If you would like to know more about how latency can effect website load times, we’ve gone into some detail on this in our Slow Website? Your network could be the culprit article.

The key benefits of using a CDN

With the technical explanation out of the way, we come to the next questions:  What are the benefits of using a CDN and should you use one on your website?

To help answer these questions, here are the key advantages to using a CDN:

  1. Can improve website load times – Utilising a CDN can in some cases improve your website load times if your hosting provider’s servers are unoptimised or struggle to meet your website’s performance needs.  In addition, organisations that have global audiences can really benefit from caching content on servers that are physically closer to their end-users.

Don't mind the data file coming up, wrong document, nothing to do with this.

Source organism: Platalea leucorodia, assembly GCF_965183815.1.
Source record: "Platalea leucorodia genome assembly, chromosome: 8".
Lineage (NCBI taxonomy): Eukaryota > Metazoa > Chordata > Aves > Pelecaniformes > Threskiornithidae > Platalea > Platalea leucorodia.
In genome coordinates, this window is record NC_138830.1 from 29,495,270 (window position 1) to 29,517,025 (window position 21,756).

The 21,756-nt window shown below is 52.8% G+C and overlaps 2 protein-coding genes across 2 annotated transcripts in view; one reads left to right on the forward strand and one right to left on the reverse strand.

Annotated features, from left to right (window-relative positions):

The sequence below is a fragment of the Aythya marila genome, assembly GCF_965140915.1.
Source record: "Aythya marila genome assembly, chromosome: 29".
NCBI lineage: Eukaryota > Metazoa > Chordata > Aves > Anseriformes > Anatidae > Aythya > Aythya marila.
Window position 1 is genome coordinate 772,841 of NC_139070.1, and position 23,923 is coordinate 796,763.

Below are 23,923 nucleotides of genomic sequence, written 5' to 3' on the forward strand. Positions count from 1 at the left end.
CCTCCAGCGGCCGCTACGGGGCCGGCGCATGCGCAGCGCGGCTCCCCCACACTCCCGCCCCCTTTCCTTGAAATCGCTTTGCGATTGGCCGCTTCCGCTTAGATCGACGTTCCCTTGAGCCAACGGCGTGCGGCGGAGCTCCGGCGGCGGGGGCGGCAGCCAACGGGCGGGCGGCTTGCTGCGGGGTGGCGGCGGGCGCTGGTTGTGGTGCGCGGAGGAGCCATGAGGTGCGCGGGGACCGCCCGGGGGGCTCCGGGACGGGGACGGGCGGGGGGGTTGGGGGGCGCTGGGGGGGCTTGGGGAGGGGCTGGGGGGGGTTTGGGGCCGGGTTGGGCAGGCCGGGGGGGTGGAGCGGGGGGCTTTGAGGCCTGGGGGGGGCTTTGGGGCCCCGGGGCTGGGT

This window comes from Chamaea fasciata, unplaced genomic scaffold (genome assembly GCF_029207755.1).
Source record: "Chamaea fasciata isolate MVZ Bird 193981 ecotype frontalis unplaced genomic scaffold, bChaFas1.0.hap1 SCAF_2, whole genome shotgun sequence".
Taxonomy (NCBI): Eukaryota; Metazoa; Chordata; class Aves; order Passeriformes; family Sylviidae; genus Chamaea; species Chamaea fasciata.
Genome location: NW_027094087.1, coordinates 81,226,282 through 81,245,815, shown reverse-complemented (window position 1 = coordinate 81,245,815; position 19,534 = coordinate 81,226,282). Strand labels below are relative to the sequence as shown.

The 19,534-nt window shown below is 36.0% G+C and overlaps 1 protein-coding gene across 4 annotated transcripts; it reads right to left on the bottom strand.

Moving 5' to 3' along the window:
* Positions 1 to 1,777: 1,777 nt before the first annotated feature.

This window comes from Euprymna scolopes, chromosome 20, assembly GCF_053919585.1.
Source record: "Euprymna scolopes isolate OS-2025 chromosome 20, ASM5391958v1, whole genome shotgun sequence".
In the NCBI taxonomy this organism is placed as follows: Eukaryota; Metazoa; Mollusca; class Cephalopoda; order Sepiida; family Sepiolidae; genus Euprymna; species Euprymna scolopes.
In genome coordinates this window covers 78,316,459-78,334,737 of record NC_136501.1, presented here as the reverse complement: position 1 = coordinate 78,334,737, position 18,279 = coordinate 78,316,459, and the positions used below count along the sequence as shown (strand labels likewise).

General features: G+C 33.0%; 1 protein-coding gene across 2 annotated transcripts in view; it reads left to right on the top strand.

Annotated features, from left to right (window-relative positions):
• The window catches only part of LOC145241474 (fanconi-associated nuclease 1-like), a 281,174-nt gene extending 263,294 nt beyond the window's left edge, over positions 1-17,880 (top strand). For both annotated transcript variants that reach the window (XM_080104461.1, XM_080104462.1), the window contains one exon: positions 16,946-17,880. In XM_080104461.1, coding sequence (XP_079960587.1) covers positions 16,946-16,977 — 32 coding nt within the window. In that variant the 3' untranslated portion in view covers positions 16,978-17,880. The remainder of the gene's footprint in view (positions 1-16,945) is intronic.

2. Increased website redundancy – One of the primary benefits is the distribution of traffic over a larger number of CDN caching servers. This allows smaller organisations to benefit from a horizontally scaled system without needing to implement one within their own infrastructure.  As we’ve detailed in our recent Don’t be caught out – plan for infrastructure growth before it’s required article, a horizontally scaled system can be much more resilient and reliable than a single server solution.
  3. Increased capacity – In general, a single server solution with a CDN deployed in front of it will be able to receive a larger amount of traffic than a single server solution without one.  This is due to the CDN reducing the load placed on your origin server by serving static content from their cache instead.
  4. Reduced bandwidth costs – In addition to the points above, another benefit is the reduction in bandwidth costs on your origin server.  As the static content from your website is instead being provided by those caching servers, your origin server doesn’t need to send the same content repeatedly, saving on bandwidth costs.